Tuesday, May 23, 2006

Media Coverage of Katrina...Half-full or half-empty?

Glenn Reynolds of Instapundit thinks that the media (mis?)coverage of Katrina "hampered rescue efforts and may well have cost lives." Doesn't it just seem like the media salivates over that kind of thing...really negative events that make them feel like they are doing the important work of informing the American public about what's "really going on"? Moreso if it reflects poorly on Bush. **Note: the media does do good things...and it serves a vital role in society...it's the media culture behind it that clouds its vision.

Lou Dolinar, at RealClearPolitics, focuses on what the media didn't cover....and what it did cover but that never actually happened...it's interesting reading....

Remember the dozens, maybe hundreds, of rapes, murders, stabbings and
deaths resulting from official neglect at the Superdome after Hurricane Katrina?
The ones that
never happened, as even the national media later admitted?
Sure, we all remember the original reporting, if not the

Here's another one: Do you remember the dramatic TV footage of National Guard
helicopters landing at the Superdome as soon as Katrina passed, dropping off
tens of thousands saved from certain death? The corpsmen running with
stretchers, in an echo of M*A*S*H, carrying the survivors to ambulances and the
medical center? About how the operation, which also included the Coast Guard,
regular military units, and local first responders, continued for more than a

Me neither. Except that it did happen, and got at best an
occasional, parenthetical mention in the national media. The National Guard had
its headquarters for Katrina, not just a few peacekeeping troops, in what the
media portrayed as the pit of Hell. Hell was one of the safest places to be in
New Orleans, smelly as it was. The situation was always under control, not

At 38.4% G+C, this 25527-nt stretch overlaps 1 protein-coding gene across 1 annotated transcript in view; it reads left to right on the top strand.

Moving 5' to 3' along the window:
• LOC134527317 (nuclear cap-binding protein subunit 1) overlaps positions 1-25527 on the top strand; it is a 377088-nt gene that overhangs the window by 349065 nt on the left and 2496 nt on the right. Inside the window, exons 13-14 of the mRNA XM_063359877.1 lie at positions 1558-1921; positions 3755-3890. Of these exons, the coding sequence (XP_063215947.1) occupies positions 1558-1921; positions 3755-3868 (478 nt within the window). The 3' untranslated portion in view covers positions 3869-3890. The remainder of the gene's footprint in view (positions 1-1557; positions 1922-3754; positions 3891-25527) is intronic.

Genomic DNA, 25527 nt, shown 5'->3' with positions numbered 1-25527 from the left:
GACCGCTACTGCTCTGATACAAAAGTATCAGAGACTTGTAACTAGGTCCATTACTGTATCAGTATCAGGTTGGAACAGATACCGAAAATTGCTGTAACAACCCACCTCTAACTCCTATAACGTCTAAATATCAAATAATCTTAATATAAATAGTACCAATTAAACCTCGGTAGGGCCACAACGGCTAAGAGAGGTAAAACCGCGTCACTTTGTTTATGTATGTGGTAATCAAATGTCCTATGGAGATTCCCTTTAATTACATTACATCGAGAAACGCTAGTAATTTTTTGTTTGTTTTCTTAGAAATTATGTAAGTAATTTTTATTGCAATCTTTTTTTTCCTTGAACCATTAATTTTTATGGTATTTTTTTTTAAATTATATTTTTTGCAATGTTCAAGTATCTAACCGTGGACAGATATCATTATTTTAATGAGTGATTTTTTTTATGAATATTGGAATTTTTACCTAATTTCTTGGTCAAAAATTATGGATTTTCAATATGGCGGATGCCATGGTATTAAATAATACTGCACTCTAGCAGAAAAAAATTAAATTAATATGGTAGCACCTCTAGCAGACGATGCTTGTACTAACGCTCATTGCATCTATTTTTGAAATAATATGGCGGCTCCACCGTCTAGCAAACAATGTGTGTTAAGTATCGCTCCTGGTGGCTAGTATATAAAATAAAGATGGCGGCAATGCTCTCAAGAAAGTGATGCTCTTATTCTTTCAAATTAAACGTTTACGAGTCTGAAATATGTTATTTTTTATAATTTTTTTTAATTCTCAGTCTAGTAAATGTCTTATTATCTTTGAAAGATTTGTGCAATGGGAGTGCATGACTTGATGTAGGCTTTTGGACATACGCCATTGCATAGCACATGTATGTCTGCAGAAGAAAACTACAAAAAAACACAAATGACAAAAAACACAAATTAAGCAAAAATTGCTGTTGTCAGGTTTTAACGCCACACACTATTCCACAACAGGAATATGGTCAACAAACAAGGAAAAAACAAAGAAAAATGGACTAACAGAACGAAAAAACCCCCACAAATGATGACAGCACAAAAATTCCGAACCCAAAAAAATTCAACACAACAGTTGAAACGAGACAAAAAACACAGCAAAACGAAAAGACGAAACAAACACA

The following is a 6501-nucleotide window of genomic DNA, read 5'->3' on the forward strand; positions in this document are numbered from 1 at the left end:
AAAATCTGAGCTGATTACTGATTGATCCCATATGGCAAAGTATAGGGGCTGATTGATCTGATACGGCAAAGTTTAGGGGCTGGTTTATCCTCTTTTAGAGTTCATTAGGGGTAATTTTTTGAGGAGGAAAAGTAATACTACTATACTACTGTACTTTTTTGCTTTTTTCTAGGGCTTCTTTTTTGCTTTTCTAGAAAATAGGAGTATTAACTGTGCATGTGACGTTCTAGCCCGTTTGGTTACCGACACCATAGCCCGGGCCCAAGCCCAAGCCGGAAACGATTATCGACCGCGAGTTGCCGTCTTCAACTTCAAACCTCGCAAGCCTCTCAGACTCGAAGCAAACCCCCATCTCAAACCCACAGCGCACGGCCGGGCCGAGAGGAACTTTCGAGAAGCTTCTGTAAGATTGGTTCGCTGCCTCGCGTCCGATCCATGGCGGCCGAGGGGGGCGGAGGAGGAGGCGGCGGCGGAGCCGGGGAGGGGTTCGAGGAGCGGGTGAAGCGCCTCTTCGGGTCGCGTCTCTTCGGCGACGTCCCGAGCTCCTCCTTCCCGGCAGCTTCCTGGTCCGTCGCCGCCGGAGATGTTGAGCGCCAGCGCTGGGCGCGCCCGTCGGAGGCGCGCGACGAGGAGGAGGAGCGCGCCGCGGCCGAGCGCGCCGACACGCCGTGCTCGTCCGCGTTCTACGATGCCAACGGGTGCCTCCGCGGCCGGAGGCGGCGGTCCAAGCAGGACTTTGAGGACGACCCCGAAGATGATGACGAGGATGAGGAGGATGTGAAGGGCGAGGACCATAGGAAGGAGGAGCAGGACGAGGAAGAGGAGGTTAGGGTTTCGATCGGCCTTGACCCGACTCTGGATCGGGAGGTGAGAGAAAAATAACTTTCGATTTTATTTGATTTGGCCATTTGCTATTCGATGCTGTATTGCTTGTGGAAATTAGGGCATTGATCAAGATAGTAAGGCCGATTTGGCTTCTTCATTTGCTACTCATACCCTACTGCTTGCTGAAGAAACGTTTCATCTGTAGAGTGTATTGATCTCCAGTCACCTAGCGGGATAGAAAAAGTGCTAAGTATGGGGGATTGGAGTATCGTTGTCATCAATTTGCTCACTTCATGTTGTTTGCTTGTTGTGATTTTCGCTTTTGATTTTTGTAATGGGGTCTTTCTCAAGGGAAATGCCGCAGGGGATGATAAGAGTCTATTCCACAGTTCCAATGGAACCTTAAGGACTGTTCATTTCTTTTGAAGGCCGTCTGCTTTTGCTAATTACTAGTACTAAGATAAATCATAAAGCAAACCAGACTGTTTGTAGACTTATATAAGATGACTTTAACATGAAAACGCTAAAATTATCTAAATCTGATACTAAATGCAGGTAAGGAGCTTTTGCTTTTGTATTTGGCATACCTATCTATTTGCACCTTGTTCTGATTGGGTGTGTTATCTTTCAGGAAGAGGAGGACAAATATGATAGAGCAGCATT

surprisingly because the people in control were always there.

From the Dome, the Louisiana Guard's main command ran at least
2,500 troops who rode out the storm inside the city, a dozen emergency shelters,
200-plus boats, dozens of high-water vehicles, 150 helicopters, and a triage and
medical center that handled up to 5,000 patients (and delivered 7 babies). The
Guard command headquarters also coordinated efforts of the police, firefighters
and scores of volunteers after the storm knocked out local radio, as well as
other regular military and other state Guard units.

Jack Harrison, a spokesman for the National Guard Bureau in Arlington, Virginia, cited "10,244 sorties flown, 88,181 passengers moved, 18,834 cargo tons hauled, 17,411 saves" by air. Unlike the politicians, they had a working chain of command that commandeered more relief aid from other Guard units outside the state. From day one.


It's so easy for the media to pretty much say whatever they want and get away with it...because they don't really have a counterweight...except in brains like yours, while you're reading articles like these.


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